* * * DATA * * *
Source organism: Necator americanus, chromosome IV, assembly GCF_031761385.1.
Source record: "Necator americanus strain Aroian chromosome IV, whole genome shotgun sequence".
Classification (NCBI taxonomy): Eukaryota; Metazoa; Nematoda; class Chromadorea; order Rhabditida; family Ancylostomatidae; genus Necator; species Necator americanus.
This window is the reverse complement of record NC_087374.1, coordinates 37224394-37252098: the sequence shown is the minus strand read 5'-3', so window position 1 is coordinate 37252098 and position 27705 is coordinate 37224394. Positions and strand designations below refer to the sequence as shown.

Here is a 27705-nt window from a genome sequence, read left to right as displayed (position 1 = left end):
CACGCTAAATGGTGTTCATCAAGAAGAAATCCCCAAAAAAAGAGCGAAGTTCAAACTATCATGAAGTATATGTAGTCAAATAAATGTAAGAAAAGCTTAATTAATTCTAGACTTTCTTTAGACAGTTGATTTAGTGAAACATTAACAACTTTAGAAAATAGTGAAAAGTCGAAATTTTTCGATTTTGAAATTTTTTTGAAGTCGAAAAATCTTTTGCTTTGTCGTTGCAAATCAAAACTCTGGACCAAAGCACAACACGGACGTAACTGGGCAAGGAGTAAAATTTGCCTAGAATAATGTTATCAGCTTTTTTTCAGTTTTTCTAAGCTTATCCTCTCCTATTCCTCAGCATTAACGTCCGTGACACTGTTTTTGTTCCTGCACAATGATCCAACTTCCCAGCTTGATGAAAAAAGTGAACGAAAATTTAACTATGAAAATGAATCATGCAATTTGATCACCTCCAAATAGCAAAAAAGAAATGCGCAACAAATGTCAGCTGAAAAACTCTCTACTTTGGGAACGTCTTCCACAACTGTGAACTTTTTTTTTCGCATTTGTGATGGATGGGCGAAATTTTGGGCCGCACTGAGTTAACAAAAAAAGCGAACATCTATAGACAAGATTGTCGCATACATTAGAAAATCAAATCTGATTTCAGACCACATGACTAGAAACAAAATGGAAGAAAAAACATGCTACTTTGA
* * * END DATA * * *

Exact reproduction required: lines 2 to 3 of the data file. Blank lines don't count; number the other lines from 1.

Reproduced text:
Source record: "Necator americanus strain Aroian chromosome IV, whole genome shotgun sequence".
Classification (NCBI taxonomy): Eukaryota; Metazoa; Nematoda; class Chromadorea; order Rhabditida; family Ancylostomatidae; genus Necator; species Necator americanus.